And we want to take this opportunity to say a few words about some of the more maligned people in the nation's service industry. Its become commonplace to squawk about the airlines and the Transportation Security Administration and what we see as the unreasonable search parameters under which TSA operates. Fair enough. Traveling these days does seem to be quite the pain in the rear but we also want to recognize that the "boots-on-the-ground" for both United and particularly the TSA, Sunday, were top-notch. The rules under which they are forced to operate aside, with one, brief, fleeting exception, the TSA personnel at every airport we've been to have been exceedingly polite, helpful and courteous... pretty much the antithesis of expected behavior for a bureaucracy that is in no way incentivized to attract business as the customers are forced to give them their business.
There. We feel so much better now. We'll be checking-in later with some interesting information from our course and with an unexpected twist at our hotel from a long-standing hotel tradition.
Monday, July 21, 2008
We work on-site at a large-scale industrial manufacturing facility down on the waterfront in San Diego. As such, workplace safety is taken very seriously and is given top priority by management (...and the occaisional 10 o $20,000 dollar fine by OSHA doesn't hurt in establishing a culture of Safety). The Safety Department compiled statistics for the graph below and broke down workplace injuries by days of the week. Before scrolling down, take a guess as to which day generates the most injuries. Our inclination was to go with Friday as we thought that perhaps peoples’ minds might be on weekend plans or rushing to get a job completed before taking off on Friday afternoon.
Monday, Monday….. and its not even close. And we were completely wrong about Friday, as well. The Safetygram to which this graph was attached suggested possible reasons as being people bringing in their personal problems developed over the weekend into work or possibly not being quite as “alert” or “focused”…… hmmmm….. whatever could they mean by that?
Sunday, July 20, 2008
B-Daddy here. I am boldly predicting a large drop in the price of oil within the next three years, unless our government intervenes to make a mess of things. How can I be so sure? History and logic are on my side.
First, the logic. The high cost of petroleum energy induces all sorts of changes in behavior. First, on the demand side, consumers make billions of tiny changes in behavior to compensate for the higher costs. Some examples: Many people drive more gently, accelerating more slowly, driving a little slower. Nissan has found that putting a fuel efficiency gauge on cars increases efficiency by as much as 10% (source here). Car pooling increases. Another small example, our family has started to plan out little errands, grouping trips together that were previously separate. Also, we ditched the 8-cylinder gas guzzler, even though it was a good starter car for our sixteen year old.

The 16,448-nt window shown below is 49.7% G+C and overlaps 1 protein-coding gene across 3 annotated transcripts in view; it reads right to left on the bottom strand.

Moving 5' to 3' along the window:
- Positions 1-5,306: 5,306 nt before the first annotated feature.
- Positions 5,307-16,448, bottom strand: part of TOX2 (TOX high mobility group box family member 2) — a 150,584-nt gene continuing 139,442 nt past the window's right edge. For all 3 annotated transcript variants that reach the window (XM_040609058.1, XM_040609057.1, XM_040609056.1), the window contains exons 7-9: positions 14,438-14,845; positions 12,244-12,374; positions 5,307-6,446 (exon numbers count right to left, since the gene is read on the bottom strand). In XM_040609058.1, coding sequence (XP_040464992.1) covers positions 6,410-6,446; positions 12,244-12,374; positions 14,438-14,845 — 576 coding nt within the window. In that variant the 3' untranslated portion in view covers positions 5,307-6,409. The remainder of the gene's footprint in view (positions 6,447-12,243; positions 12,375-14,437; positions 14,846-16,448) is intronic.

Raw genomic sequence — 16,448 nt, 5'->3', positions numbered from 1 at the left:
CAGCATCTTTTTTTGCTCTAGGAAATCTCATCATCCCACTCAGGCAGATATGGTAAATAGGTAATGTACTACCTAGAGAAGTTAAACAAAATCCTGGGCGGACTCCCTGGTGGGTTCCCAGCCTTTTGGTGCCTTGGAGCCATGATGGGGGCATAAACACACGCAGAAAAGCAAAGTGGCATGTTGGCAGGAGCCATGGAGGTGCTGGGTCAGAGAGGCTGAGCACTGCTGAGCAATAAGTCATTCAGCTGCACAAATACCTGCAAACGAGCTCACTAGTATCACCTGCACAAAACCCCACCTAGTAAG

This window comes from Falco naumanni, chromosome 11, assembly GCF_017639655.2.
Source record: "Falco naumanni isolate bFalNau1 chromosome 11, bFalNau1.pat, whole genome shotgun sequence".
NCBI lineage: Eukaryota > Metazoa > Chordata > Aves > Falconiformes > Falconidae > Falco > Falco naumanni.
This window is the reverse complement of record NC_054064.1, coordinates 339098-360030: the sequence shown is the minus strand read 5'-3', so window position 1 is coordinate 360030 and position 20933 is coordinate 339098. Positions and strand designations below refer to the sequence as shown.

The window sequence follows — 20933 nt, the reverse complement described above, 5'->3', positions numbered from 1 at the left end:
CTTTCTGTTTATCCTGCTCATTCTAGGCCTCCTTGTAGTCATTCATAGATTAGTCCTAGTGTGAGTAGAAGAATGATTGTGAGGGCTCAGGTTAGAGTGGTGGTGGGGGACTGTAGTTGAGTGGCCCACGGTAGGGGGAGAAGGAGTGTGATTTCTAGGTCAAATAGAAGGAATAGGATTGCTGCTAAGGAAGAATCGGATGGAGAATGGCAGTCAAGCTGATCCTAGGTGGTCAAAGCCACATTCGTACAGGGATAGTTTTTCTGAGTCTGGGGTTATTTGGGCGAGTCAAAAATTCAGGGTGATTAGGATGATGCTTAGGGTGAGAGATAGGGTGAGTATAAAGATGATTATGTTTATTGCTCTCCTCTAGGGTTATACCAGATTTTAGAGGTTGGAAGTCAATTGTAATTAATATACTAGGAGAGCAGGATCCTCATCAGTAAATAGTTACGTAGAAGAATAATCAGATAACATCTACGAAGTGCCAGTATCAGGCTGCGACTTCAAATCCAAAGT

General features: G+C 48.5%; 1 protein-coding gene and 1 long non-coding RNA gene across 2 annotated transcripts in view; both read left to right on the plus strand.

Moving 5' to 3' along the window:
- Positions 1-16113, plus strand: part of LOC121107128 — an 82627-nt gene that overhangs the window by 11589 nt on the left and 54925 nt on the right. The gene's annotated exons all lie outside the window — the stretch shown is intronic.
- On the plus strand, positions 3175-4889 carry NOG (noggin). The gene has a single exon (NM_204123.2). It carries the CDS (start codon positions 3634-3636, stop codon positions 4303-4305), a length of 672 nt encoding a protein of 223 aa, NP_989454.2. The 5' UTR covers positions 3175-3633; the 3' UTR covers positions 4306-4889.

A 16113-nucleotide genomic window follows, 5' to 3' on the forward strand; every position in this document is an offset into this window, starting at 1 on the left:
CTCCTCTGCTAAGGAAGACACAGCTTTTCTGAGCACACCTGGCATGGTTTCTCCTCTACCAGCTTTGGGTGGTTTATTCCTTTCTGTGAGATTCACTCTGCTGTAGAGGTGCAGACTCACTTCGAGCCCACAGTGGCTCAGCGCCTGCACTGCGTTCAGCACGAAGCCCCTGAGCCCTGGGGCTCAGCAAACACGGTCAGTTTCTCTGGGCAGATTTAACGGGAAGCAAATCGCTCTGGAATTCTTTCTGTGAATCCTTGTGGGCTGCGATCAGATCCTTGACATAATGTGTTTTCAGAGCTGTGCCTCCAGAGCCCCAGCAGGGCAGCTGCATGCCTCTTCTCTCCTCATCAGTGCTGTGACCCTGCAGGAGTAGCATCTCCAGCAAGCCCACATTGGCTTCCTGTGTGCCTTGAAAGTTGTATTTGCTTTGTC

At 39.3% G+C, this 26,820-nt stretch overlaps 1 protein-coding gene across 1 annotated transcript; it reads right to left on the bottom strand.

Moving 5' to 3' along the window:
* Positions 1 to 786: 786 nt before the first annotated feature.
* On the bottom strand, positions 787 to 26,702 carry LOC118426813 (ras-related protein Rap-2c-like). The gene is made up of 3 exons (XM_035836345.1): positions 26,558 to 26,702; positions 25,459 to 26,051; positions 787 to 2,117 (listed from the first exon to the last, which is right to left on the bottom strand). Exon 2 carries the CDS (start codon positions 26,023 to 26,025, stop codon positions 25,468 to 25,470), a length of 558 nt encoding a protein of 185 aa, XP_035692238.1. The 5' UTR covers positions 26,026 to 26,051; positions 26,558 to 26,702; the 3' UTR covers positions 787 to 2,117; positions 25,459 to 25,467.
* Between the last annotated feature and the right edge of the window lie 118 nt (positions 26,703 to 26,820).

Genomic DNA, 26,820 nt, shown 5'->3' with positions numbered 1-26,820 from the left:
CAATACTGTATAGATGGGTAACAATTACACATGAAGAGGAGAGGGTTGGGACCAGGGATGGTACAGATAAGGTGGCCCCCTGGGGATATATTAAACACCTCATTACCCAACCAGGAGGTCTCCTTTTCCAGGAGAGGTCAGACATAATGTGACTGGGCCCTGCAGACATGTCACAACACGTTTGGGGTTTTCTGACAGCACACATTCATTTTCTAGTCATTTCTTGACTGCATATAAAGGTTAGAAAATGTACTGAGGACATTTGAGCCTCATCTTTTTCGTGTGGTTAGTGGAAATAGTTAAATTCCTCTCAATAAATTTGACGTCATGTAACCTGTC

On the supply side, two things happen. First, there tends to be an increase in production in those nations not under despotism. (I realize that Iran and Venezuela, for example, will probably not be increasing production, but others will.) Oil that was not profitable to extract at $60 per barrel is very attractive at $140. Maintenance and repairs on old equipment suddenly makes more sense. Second, alternative forms of energy become relatively more competitive and can be brought on line, increasing the overall supply of energy.
Free markets are efficient, but not perfectly efficient. It will take a while for these changes to work their way through the markets, but when the trend is obvious, those speculators now vilified for allegedly driving the price of oil up, will be betting against future oil prices, driving them down.
As for the history, the following chart speaks for itself:
The other joker in this deck (besides Hugo and Mahmoud) is inflation. The price of oil vs. the price of oil makes a very steady ratio, as noted here. (Scroll to the bottom for the chart.) I theorize that inflationary pressure has been building for some time, popping up first in share prices, then in real estate and now in commodities. I am not sure the Fed has a good model for how inflation is now operating in a global economy, so part of the run up in oil prices may be due to inflationary pressure. Perhaps more on that another day.
(Hopefully, we'll just be getting into Boston by the time you all read this and because we can't blog in flight or in Boston traffic we are shamelessy plundering from the Theocracy and (hopefully) executing the scheduled post feature on blogger)
KT has a message for all the haters out there: “We won. Deal with it.”
How well do you think we'd be doing if we had followed Mr. Hope n' Change's marvelous judgment and run away a year ago?